I have changed the Klein a bit however after about two years.



and here was the Jamis.
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Old 07-18-16, 10:55 PM
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Originally Posted by newb5000 View Post
Does it make sense to get an old bike like a Marin from '93 (23 years now, wow!)... I'd be charged $275 for this.
It depends on the particular bike in question.

I dig that Marin, but $275 seems awfully steep. Rigid (no suspension) mountain bikes make great 'round-town riders, but they generally don't command that high a price. In most markets, you can find some awfully nice ones below $200. If I'm reading the model name right and this bike is a Muir Woods, it wasn't very high in Marin's product line. It was equipped with 7-speed Shimano Altus gear -- dependable for the most part*, but you shouldn't pay a premium price for it.

* Like Retro Grouch hinted at, some of Shimano's cantilever brakes of the period were prone to breakage. There was a plastic ring around the return spring. When that plastic ring eventually and inevitably breaks, the brakes won't release correctly.

Price aside, when considering a bike, you also want to make sure it's the right size for you (super important!), that it's in good shape, and that it's the right kind of bike for the riding you'll be doing. The wrong bike, no matter how nice the price, isn't a bargain.

Originally Posted by Mobile 155 View Post
I bought a used 1989 Klein Quantum... I paid $250 for the Klein.
Nice find! I wouldn't suggest newb5000 hold out for a deal like that. He could be waiting a looooooong time.
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Old 07-18-16, 11:02 PM
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Originally Posted by newb5000 View Post
Attached. I'd be charged $275 for this.
Way over priced! Even if it's in like new condition I wouldn't pay more than $175, I would make the seller that offer and see what they do, if he say he won't take less than $250 give him your phone number and tell him if he changes his mind to call you then walk away, but tell him not to wait too long to call because if you find a better deal soon you won't be buying his bike. But I also wouldn't buy a brand new bike for $200 to $300 from anywhere including BD. So I would look around some more in the used area of the world for something more in line to a fair price.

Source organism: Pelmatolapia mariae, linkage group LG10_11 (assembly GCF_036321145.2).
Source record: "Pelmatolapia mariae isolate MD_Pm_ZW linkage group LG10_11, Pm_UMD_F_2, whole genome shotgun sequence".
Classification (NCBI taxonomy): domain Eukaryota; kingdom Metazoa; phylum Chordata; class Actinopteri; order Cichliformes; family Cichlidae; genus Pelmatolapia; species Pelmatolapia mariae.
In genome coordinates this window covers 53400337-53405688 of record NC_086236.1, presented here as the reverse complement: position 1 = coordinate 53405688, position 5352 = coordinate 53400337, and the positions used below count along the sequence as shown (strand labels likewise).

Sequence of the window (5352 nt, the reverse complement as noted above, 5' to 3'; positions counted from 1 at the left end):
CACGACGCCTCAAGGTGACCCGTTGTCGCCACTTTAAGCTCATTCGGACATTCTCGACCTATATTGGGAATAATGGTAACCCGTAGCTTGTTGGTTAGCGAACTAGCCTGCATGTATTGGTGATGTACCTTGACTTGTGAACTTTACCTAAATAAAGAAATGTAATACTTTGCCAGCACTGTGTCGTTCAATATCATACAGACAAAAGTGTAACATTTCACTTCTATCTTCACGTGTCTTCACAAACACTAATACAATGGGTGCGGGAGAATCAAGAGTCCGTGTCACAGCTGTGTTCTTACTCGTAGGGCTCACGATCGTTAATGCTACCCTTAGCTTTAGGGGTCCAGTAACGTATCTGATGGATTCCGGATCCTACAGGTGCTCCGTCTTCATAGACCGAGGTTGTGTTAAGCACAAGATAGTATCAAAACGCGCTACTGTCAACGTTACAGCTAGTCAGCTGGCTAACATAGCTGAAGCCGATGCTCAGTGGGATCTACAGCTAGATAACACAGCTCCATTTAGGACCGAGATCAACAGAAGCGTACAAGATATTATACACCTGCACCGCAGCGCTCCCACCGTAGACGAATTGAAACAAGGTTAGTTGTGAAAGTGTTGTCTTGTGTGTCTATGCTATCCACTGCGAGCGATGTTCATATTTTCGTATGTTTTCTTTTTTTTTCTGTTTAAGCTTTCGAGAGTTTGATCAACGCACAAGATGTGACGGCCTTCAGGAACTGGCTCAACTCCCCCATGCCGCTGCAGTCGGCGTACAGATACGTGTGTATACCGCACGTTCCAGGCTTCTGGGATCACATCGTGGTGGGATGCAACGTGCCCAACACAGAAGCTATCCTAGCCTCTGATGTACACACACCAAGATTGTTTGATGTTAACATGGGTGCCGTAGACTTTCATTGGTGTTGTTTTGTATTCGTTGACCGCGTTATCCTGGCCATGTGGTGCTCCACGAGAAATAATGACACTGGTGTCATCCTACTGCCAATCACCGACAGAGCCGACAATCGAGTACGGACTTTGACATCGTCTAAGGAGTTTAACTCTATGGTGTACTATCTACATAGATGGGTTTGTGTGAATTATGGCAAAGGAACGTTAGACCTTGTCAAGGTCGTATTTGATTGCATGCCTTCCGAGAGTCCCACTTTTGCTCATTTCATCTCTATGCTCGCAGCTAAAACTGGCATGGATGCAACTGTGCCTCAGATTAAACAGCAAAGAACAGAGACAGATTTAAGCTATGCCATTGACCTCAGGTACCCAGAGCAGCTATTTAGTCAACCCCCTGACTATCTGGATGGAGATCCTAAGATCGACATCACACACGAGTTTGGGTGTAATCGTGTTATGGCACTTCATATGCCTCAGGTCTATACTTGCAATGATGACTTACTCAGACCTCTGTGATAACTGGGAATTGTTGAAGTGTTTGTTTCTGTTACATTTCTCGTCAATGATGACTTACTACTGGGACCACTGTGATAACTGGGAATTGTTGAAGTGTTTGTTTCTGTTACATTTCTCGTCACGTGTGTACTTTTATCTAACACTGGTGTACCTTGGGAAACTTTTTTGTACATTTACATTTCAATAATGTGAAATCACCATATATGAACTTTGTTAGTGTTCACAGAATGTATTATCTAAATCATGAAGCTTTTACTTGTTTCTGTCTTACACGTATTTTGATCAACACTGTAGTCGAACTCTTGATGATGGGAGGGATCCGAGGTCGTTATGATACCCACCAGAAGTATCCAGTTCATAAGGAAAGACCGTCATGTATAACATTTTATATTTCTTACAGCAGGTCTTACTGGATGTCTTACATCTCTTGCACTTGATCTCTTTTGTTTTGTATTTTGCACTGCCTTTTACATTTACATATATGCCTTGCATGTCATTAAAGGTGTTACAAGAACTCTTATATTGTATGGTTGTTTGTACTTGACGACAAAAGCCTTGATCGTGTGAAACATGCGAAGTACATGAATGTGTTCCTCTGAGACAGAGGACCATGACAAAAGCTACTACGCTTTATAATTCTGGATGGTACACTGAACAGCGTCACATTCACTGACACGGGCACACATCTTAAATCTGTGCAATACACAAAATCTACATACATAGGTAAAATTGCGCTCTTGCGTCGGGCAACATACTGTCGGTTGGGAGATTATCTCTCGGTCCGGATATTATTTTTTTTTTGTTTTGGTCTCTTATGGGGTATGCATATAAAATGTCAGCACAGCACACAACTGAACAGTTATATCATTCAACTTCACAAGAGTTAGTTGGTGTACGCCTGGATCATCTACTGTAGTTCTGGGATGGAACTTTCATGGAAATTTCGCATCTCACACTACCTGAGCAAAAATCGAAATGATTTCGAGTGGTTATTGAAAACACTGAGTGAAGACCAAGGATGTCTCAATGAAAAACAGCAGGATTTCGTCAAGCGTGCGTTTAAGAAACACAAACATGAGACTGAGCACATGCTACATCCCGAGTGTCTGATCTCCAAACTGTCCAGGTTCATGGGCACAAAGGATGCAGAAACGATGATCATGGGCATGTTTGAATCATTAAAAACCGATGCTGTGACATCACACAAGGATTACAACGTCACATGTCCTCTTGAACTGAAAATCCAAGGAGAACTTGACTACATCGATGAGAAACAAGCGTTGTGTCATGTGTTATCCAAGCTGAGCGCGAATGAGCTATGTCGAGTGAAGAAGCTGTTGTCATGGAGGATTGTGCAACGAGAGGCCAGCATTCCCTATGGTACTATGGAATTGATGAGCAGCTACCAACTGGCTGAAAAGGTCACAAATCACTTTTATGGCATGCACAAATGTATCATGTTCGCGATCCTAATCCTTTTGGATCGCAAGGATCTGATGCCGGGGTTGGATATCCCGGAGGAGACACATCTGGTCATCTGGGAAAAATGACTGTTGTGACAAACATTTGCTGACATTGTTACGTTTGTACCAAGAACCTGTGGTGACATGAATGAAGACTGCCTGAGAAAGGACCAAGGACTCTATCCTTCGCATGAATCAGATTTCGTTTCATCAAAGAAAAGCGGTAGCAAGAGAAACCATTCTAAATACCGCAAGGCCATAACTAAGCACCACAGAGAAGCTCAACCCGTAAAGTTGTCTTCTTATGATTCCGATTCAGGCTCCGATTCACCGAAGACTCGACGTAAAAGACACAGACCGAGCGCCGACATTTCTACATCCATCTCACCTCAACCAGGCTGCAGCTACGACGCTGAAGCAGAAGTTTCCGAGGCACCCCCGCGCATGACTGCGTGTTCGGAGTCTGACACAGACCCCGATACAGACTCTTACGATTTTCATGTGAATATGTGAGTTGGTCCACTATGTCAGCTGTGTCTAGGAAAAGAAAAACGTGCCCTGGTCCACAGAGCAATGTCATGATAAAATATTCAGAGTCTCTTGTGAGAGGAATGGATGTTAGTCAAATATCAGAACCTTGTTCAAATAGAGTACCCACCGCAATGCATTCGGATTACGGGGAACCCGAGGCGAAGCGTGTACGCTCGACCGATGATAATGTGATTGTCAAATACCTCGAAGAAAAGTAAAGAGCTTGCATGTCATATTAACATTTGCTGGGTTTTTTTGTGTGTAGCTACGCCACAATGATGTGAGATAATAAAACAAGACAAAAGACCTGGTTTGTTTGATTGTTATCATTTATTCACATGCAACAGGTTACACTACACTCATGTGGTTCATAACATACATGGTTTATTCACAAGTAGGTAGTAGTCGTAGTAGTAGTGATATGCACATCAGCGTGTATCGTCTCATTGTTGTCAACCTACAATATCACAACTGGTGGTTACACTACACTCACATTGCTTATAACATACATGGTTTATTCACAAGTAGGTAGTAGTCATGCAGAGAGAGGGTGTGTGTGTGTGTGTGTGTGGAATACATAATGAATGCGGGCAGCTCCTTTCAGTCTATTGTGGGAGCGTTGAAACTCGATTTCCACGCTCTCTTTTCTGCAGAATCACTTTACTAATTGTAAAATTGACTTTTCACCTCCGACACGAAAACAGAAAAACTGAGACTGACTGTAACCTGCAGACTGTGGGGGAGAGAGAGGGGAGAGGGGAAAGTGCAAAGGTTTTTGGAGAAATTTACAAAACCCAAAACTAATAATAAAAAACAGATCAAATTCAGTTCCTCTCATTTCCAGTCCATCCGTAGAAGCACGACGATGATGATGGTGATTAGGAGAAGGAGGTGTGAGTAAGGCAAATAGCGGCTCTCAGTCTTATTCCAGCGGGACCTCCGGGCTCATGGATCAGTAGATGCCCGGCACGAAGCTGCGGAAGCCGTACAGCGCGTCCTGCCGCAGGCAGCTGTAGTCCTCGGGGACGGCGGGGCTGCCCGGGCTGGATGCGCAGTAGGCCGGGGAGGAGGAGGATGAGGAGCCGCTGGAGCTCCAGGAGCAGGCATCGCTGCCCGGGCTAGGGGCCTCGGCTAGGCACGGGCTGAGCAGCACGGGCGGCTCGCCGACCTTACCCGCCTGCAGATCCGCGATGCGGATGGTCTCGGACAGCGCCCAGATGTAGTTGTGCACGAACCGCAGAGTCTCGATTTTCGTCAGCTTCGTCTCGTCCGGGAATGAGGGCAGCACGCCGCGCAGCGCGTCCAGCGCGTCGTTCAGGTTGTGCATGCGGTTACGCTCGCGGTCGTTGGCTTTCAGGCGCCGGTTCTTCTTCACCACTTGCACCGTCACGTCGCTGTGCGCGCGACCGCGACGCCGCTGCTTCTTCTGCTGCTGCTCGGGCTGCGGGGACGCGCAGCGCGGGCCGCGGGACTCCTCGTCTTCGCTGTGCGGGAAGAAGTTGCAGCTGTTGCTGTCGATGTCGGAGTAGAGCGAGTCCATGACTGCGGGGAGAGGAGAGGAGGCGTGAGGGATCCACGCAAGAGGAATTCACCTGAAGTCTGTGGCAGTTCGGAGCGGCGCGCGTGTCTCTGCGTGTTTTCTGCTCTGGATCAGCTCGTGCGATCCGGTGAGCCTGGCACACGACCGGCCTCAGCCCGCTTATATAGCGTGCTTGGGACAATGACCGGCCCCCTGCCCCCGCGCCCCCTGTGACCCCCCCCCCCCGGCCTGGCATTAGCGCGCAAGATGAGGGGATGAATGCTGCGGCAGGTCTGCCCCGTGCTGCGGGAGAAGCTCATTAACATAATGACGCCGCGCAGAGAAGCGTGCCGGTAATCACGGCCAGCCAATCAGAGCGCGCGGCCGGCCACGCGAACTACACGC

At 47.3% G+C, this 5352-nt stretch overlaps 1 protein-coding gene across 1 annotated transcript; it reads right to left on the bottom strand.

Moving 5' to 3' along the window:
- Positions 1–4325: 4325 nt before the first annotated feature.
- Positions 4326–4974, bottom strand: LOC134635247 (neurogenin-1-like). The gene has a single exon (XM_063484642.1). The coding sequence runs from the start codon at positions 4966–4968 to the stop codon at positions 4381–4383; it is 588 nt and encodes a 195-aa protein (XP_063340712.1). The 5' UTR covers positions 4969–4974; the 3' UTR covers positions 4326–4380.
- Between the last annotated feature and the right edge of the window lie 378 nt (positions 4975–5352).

Of course if the bike is just average condition I would offer even less, like around $130 to $150 range.
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Old 07-18-16, 11:15 PM
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As mentioned, the $275 would include the bike looked over and tuned by a professional.
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Old 07-18-16, 11:23 PM
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Originally Posted by SkyDog75 View Post
It depends on the particular bike in question.

I dig that Marin, but $275 seems awfully steep. Rigid (no suspension) mountain bikes make great 'round-town riders, but they generally don't command that high a price. In most markets, you can find some awfully nice ones below $200. If I'm reading the model name right and this bike is a Muir Woods, it wasn't very high in Marin's product line. It was equipped with 7-speed Shimano Altus gear -- dependable for the most part*, but you shouldn't pay a premium price for it.

* Like Retro Grouch hinted at, some of Shimano's cantilever brakes of the period were prone to breakage. There was a plastic ring around the return spring. When that plastic ring eventually and inevitably breaks, the brakes won't release correctly.

Price aside, when considering a bike, you also want to make sure it's the right size for you (super important!), that it's in good shape, and that it's the right kind of bike for the riding you'll be doing. The wrong bike, no matter how nice the price, isn't a bargain.



Nice find! I wouldn't suggest newb5000 hold out for a deal like that. He could be waiting a looooooong time.